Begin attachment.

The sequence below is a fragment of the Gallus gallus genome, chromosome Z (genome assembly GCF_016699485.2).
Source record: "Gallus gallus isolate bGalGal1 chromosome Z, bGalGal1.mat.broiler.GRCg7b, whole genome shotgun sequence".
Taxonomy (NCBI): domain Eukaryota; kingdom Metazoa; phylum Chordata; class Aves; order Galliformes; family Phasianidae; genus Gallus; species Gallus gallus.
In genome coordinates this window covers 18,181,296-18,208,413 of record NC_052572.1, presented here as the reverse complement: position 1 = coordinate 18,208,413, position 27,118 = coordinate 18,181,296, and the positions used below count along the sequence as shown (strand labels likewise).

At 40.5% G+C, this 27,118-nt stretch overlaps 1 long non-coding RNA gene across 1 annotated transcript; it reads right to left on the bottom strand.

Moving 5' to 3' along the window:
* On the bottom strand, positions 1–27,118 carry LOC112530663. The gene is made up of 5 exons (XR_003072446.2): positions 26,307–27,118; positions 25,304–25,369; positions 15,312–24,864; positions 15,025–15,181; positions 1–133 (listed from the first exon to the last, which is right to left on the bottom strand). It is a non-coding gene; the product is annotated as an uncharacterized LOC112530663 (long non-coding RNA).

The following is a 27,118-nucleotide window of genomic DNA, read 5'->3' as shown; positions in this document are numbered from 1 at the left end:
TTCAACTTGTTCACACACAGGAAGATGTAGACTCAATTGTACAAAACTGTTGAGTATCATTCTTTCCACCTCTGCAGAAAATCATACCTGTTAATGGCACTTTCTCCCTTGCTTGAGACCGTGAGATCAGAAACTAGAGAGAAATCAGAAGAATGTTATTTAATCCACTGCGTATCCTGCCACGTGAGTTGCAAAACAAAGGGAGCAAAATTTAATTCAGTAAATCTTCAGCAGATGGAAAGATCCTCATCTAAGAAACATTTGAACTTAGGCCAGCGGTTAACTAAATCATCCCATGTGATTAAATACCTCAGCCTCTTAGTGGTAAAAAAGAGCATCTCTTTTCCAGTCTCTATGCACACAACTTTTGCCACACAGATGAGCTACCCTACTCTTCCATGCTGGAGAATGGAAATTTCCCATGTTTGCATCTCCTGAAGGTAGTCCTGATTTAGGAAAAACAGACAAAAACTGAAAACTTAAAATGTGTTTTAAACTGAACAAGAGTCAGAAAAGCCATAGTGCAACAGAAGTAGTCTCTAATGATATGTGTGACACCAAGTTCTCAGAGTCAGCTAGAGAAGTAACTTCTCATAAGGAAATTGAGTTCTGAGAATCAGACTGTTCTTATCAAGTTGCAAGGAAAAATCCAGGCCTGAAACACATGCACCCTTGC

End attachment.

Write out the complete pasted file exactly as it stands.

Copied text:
The sequence below is a fragment of the Gallus gallus genome, chromosome Z (genome assembly GCF_016699485.2).
Source record: "Gallus gallus isolate bGalGal1 chromosome Z, bGalGal1.mat.broiler.GRCg7b, whole genome shotgun sequence".
Taxonomy (NCBI): domain Eukaryota; kingdom Metazoa; phylum Chordata; class Aves; order Galliformes; family Phasianidae; genus Gallus; species Gallus gallus.
In genome coordinates this window covers 18,181,296-18,208,413 of record NC_052572.1, presented here as the reverse complement: position 1 = coordinate 18,208,413, position 27,118 = coordinate 18,181,296, and the positions used below count along the sequence as shown (strand labels likewise).

At 40.5% G+C, this 27,118-nt stretch overlaps 1 long non-coding RNA gene across 1 annotated transcript; it reads right to left on the bottom strand.

Moving 5' to 3' along the window:
* On the bottom strand, positions 1–27,118 carry LOC112530663. The gene is made up of 5 exons (XR_003072446.2): positions 26,307–27,118; positions 25,304–25,369; positions 15,312–24,864; positions 15,025–15,181; positions 1–133 (listed from the first exon to the last, which is right to left on the bottom strand). It is a non-coding gene; the product is annotated as an uncharacterized LOC112530663 (long non-coding RNA).

The following is a 27,118-nucleotide window of genomic DNA, read 5'->3' as shown; positions in this document are numbered from 1 at the left end:
TTCAACTTGTTCACACACAGGAAGATGTAGACTCAATTGTACAAAACTGTTGAGTATCATTCTTTCCACCTCTGCAGAAAATCATACCTGTTAATGGCACTTTCTCCCTTGCTTGAGACCGTGAGATCAGAAACTAGAGAGAAATCAGAAGAATGTTATTTAATCCACTGCGTATCCTGCCACGTGAGTTGCAAAACAAAGGGAGCAAAATTTAATTCAGTAAATCTTCAGCAGATGGAAAGATCCTCATCTAAGAAACATTTGAACTTAGGCCAGCGGTTAACTAAATCATCCCATGTGATTAAATACCTCAGCCTCTTAGTGGTAAAAAAGAGCATCTCTTTTCCAGTCTCTATGCACACAACTTTTGCCACACAGATGAGCTACCCTACTCTTCCATGCTGGAGAATGGAAATTTCCCATGTTTGCATCTCCTGAAGGTAGTCCTGATTTAGGAAAAACAGACAAAAACTGAAAACTTAAAATGTGTTTTAAACTGAACAAGAGTCAGAAAAGCCATAGTGCAACAGAAGTAGTCTCTAATGATATGTGTGACACCAAGTTCTCAGAGTCAGCTAGAGAAGTAACTTCTCATAAGGAAATTGAGTTCTGAGAATCAGACTGTTCTTATCAAGTTGCAAGGAAAAATCCAGGCCTGAAACACATGCACCCTTGC